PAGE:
The Boston Globe celebrates Black History Month with a film festival

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Natalie Duerr, news staff

To commemorate Black History Month, the Boston Globe is hosting a digital film festival,  honoring films that document the Black experience. Films range from newly released to tried and true classics, and each film is paired with a live, post-screening discussion with the filmmakers.

While more films are said to be announced, the current schedule includes “Black Boys,” “CodeSwitching,” “Process Is The Project: Part One—Inviting Witness” and “Glory,” which are screening throughout February. 

The festival kicked off with “The Inkwell,” a 1994 movie that follows a naive boy named Drew as he travels with his family to Martha’s Vineyard for the summer to visit their relatives. The title refers to Inkwell Beach in Oak Bluffs, a beach frequented by Black travelers and a piece of Black history that is often tucked away. 

Unlike other films or shows about Black families made in the 1990s, the audience sees a Black family that is not struggling, but wealthy and full of a multitude of personalities and ideologies. There is a Republican, an ex-Black Panther member, a young boy going to therapy and a hip, older cousin within the family. Despite their differences, the family still loves each other. The film is a classic coming of age tale with a twist of comedy, but unlike many coming of age films, “The Inkwell” focuses on a Black boy. 

After the screening, Boston Globe culture columnist Jeneé Osterheldt led a Zoom Q&A with Director Matty Rich about what “The Inkwell” meant to him and larger conversations about art and the portrayal of Black people in Hollywood.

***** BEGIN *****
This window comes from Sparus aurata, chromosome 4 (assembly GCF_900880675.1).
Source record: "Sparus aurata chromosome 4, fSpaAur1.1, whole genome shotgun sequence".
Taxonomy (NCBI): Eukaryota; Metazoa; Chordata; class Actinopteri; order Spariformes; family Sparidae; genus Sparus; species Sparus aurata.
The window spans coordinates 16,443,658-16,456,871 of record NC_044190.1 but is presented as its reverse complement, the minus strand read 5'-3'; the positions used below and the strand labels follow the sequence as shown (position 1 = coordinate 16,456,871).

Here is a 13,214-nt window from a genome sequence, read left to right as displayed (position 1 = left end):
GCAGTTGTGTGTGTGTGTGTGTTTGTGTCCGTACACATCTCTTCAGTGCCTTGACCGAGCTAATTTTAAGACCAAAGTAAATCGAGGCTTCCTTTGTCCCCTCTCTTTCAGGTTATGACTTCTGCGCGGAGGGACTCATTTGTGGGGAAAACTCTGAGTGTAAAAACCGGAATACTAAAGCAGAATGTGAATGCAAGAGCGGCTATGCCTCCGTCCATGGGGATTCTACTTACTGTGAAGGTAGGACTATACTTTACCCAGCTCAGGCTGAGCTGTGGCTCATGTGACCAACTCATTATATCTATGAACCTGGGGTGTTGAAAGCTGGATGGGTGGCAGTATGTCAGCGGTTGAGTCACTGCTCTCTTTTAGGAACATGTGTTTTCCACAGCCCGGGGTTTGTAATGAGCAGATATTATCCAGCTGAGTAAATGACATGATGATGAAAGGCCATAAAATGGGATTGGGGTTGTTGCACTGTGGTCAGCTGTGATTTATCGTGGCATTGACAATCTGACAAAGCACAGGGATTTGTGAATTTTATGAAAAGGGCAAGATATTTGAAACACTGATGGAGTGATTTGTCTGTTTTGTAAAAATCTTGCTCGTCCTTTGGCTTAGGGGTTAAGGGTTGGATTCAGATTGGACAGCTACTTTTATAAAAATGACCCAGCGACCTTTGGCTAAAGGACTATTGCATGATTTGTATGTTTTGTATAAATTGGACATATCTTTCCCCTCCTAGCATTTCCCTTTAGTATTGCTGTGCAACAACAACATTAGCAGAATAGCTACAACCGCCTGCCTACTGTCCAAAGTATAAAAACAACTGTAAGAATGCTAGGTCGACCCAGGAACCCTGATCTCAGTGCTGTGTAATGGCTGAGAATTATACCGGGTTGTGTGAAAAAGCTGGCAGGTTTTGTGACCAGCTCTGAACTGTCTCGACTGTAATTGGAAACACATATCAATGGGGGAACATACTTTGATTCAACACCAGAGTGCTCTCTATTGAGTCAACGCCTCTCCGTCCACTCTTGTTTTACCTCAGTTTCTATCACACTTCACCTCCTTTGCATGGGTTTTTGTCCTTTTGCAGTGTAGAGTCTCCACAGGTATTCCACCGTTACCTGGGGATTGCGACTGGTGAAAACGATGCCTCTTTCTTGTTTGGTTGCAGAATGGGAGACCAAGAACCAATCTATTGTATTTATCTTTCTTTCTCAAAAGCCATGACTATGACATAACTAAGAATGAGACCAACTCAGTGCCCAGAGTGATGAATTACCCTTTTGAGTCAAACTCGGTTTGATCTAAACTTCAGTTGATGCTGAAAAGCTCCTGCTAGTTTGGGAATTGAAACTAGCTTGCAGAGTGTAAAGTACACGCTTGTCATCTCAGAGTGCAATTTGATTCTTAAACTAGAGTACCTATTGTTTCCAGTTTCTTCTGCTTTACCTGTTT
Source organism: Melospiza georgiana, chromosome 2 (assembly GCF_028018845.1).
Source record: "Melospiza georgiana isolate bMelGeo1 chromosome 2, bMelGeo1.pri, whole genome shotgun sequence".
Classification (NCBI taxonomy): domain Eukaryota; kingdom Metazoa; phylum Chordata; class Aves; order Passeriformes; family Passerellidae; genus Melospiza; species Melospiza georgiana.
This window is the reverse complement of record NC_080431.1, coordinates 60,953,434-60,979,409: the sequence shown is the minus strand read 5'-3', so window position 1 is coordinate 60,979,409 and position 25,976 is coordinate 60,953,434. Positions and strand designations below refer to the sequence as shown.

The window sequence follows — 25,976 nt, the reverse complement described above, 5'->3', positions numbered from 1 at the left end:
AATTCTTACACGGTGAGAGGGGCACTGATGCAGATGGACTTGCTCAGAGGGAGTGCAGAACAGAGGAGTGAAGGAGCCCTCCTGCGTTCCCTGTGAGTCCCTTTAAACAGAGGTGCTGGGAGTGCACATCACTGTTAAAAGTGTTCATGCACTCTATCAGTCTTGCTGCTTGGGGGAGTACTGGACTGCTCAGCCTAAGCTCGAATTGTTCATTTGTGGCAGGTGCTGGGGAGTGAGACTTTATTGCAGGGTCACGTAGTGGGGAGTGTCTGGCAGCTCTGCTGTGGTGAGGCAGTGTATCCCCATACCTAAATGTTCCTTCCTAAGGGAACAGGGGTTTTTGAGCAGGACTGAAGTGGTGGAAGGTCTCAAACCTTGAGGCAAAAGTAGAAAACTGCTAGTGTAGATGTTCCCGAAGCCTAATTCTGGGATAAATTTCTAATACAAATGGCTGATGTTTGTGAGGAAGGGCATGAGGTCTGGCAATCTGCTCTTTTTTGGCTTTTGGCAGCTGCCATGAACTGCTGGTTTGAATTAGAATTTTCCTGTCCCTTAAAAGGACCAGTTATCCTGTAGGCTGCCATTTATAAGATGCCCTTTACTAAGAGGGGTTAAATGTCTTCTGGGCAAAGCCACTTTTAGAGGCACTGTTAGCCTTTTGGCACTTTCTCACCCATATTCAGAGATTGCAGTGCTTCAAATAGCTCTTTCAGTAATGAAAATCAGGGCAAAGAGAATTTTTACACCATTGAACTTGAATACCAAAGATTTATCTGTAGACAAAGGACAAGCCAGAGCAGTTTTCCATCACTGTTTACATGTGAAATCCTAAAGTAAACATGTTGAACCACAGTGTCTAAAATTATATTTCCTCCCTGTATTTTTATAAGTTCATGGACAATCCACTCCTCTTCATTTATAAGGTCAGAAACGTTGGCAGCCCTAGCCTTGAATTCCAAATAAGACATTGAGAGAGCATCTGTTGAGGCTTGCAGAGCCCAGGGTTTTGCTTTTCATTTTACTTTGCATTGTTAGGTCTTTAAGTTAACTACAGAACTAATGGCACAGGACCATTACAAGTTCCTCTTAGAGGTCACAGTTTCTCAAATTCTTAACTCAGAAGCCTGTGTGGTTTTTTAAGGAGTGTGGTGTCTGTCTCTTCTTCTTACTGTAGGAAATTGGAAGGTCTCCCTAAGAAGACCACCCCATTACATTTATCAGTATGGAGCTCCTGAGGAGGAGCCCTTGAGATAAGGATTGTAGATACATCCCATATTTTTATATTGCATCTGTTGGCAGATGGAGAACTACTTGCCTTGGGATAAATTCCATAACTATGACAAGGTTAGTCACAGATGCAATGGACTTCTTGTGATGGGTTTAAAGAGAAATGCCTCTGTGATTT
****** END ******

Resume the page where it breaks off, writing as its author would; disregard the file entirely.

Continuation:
Rich explained he was drawn to the script because it featured African Americans “Not in poverty, not struggling.” He said the character of Drew, played by Larenz Tate, was unique as well. 

“You see this young man who is kind of withdrawn in the beginning … and he actually goes to therapy while he’s on the island. We haven’t seen that in African American life, where we see … a young African American man blossom and open up when he is speaking to the therapist,” Rich said.

After the success of his first film, “Straight Out of Brooklyn,” he wanted to do something unexpected.

“I didn’t want to do another ‘hood’ movie,” he said. “I wanted to do a movie that showed a different slice of our lives as African Americans.” 

To Rich, “The Inkwell” was about understanding and creating Black love. In the film, Drew experiences love when his therapist lends a sympathetic ear and braids his hair. Drew grows that love inwards, embracing himself, and in turn, the family returns that same love. For Rich, creating art that affects its audience is what he considers Black love. 

“Yes it would be great to have 20 movies, but I have two movies … [that] as an artist, I gave myself, I touched people, I affected people, and that is what being an artist is. It’s using your gift, using your talent to touch somebody to make a difference … That is Black love,” Rich said.

Finally, Rich offered a piece of advice reminding the audience of the importance of speaking your truth and studying to find your talent, no matter who you are.   

“You have to tap into your gift. It’s never too late. You’re never too old. You’re never too young. You ain’t too Black. You ain’t too poor. You ain’t none of that,” Rich said. “If you say you’re an artist, prove it. Don’t prove it to anyone else, prove it to yourself.” 

While it is important to celebrate Black History during February, it is imperative to support and celebrate Black filmmakers throughout the year. Learn more about how to attend Boston Globe’s Black History Month Film Festival.